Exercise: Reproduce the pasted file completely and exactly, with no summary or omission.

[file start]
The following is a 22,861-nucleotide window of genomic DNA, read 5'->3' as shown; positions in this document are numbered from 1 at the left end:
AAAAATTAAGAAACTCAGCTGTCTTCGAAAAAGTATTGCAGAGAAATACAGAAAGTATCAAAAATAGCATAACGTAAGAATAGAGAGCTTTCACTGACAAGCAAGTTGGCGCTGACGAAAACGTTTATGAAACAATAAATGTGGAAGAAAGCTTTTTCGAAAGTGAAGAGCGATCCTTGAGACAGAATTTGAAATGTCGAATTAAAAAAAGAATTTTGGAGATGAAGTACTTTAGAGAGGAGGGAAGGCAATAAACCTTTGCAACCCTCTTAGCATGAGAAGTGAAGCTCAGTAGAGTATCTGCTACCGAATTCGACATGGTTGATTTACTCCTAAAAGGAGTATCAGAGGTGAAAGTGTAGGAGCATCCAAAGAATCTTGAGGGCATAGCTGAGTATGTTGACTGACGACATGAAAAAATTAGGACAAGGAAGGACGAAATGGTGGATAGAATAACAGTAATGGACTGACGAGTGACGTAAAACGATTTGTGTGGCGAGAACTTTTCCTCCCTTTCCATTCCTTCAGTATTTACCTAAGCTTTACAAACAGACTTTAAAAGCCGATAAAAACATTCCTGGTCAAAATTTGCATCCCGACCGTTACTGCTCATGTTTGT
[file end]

The following is a 22,861-nucleotide window of genomic DNA, read 5'->3' as shown; positions in this document are numbered from 1 at the left end:
AAAAATTAAGAAACTCAGCTGTCTTCGAAAAAGTATTGCAGAGAAATACAGAAAGTATCAAAAATAGCATAACGTAAGAATAGAGAGCTTTCACTGACAAGCAAGTTGGCGCTGACGAAAACGTTTATGAAACAATAAATGTGGAAGAAAGCTTTTTCGAAAGTGAAGAGCGATCCTTGAGACAGAATTTGAAATGTCGAATTAAAAAAAGAATTTTGGAGATGAAGTACTTTAGAGAGGAGGGAAGGCAATAAACCTTTGCAACCCTCTTAGCATGAGAAGTGAAGCTCAGTAGAGTATCTGCTACCGAATTCGACATGGTTGATTTACTCCTAAAAGGAGTATCAGAGGTGAAAGTGTAGGAGCATCCAAAGAATCTTGAGGGCATAGCTGAGTATGTTGACTGACGACATGAAAAAATTAGGACAAGGAAGGACGAAATGGTGGATAGAATAACAGTAATGGACTGACGAGTGACGTAAAACGATTTGTGTGGCGAGAACTTTTCCTCCCTTTCCATTCCTTCAGTATTTACCTAAGCTTTACAAACAGACTTTAAAAGCCGATAAAAACATTCCTGGTCAAAATTTGCATCCCGACCGTTACTGCTCATGTTTGT